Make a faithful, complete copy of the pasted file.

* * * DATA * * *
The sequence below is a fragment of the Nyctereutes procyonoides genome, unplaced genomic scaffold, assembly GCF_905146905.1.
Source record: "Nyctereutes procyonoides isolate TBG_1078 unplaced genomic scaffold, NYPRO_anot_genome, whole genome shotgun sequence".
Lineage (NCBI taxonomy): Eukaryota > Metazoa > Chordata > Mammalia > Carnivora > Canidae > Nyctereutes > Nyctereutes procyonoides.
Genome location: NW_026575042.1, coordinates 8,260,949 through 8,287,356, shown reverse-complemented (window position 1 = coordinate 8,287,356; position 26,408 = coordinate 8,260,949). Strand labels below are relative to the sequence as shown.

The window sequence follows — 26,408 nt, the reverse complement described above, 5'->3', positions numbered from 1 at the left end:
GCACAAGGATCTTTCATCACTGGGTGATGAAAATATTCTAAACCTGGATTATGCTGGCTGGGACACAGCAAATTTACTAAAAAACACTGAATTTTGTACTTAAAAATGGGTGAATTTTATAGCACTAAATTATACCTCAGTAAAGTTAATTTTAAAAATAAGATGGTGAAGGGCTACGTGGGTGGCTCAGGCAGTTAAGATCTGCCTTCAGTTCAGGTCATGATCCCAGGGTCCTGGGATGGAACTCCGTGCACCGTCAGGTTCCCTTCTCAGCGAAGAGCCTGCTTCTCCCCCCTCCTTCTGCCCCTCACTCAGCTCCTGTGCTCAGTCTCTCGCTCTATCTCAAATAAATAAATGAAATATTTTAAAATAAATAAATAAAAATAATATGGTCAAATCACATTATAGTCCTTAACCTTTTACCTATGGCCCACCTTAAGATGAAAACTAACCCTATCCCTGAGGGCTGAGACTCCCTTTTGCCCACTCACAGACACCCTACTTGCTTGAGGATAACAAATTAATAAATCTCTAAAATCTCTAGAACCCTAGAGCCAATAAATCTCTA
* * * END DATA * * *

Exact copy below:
The sequence below is a fragment of the Nyctereutes procyonoides genome, unplaced genomic scaffold, assembly GCF_905146905.1.
Source record: "Nyctereutes procyonoides isolate TBG_1078 unplaced genomic scaffold, NYPRO_anot_genome, whole genome shotgun sequence".
Lineage (NCBI taxonomy): Eukaryota > Metazoa > Chordata > Mammalia > Carnivora > Canidae > Nyctereutes > Nyctereutes procyonoides.
Genome location: NW_026575042.1, coordinates 8,260,949 through 8,287,356, shown reverse-complemented (window position 1 = coordinate 8,287,356; position 26,408 = coordinate 8,260,949). Strand labels below are relative to the sequence as shown.

The window sequence follows — 26,408 nt, the reverse complement described above, 5'->3', positions numbered from 1 at the left end:
GCACAAGGATCTTTCATCACTGGGTGATGAAAATATTCTAAACCTGGATTATGCTGGCTGGGACACAGCAAATTTACTAAAAAACACTGAATTTTGTACTTAAAAATGGGTGAATTTTATAGCACTAAATTATACCTCAGTAAAGTTAATTTTAAAAATAAGATGGTGAAGGGCTACGTGGGTGGCTCAGGCAGTTAAGATCTGCCTTCAGTTCAGGTCATGATCCCAGGGTCCTGGGATGGAACTCCGTGCACCGTCAGGTTCCCTTCTCAGCGAAGAGCCTGCTTCTCCCCCCTCCTTCTGCCCCTCACTCAGCTCCTGTGCTCAGTCTCTCGCTCTATCTCAAATAAATAAATGAAATATTTTAAAATAAATAAATAAAAATAATATGGTCAAATCACATTATAGTCCTTAACCTTTTACCTATGGCCCACCTTAAGATGAAAACTAACCCTATCCCTGAGGGCTGAGACTCCCTTTTGCCCACTCACAGACACCCTACTTGCTTGAGGATAACAAATTAATAAATCTCTAAAATCTCTAGAACCCTAGAGCCAATAAATCTCTA